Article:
Healy O'Connor

Divorce without Judges?

family law







Recent news from France is that the country is considering a plan to allow divorces to take place without a Judge. This will simplify a process, allowing for people who mutually wish to divorce to basically complete the process themselves. According to the Social Affairs Minister in France, the plan is currently under consideration. The idea is to simplify matters for people who are agreeing to divorce. It would seem, from a practical point of view, that the application would still be heard in a Court. However,  it would be completed by a Court Clerk who would approve the divorce when spouses agree on all matters. It would seem that the idea comes from recent information confirming that divorcing couples who are consenting spend a very short time on average, sometimes only 8 minutes before a Judge.  It appears from figures released that in France 54% of divorces are currently uncontested.

It is arguable that this new rule may weaken the institution of marriage and possibly make any agreements that are reached, harder to enforce. It should be made clear however, that the divorce would still be a Court Divorce and recognised as that.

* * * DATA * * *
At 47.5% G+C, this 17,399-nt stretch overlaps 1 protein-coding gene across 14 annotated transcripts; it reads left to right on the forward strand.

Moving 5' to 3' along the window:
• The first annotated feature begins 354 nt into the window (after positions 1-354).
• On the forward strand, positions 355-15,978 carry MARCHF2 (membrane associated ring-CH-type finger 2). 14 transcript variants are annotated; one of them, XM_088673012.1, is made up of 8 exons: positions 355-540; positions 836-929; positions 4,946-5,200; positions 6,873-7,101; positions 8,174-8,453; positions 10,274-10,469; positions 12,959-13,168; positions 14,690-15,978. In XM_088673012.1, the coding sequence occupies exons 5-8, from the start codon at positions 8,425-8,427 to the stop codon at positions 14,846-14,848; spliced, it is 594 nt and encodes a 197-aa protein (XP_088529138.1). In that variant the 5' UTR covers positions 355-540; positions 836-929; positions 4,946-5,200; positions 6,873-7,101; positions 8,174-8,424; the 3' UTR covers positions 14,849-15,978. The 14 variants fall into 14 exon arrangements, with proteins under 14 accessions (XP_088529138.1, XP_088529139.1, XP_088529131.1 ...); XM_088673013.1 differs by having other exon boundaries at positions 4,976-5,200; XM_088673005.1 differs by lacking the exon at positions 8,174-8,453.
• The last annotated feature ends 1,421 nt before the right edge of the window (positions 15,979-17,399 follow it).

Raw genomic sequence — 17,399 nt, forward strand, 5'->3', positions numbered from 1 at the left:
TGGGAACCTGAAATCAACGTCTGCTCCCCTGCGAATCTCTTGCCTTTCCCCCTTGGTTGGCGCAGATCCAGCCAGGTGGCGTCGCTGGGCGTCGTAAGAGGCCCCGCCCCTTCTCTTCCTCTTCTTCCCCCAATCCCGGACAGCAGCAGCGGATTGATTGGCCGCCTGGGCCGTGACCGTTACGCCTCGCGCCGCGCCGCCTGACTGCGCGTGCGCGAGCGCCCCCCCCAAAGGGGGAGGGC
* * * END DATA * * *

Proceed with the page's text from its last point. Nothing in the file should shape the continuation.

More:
In Ireland it is possible for a couple to agree and consent to divorce and deal with the process themselves. However, it would still have to be ruled before a Judge. It would seem to make sense, in situations where a consent Divorce is achievable, that an experienced Registrar or Clerk could grant the Divorce of the Court without the need for a Judge to be there. However, invariably issues do arise  and even with best intentions, sometimes consents need to be clarified, especially where people are representing themselves. It will be interesting to see how this develops in France in a country where 1 in 2 couples will split.


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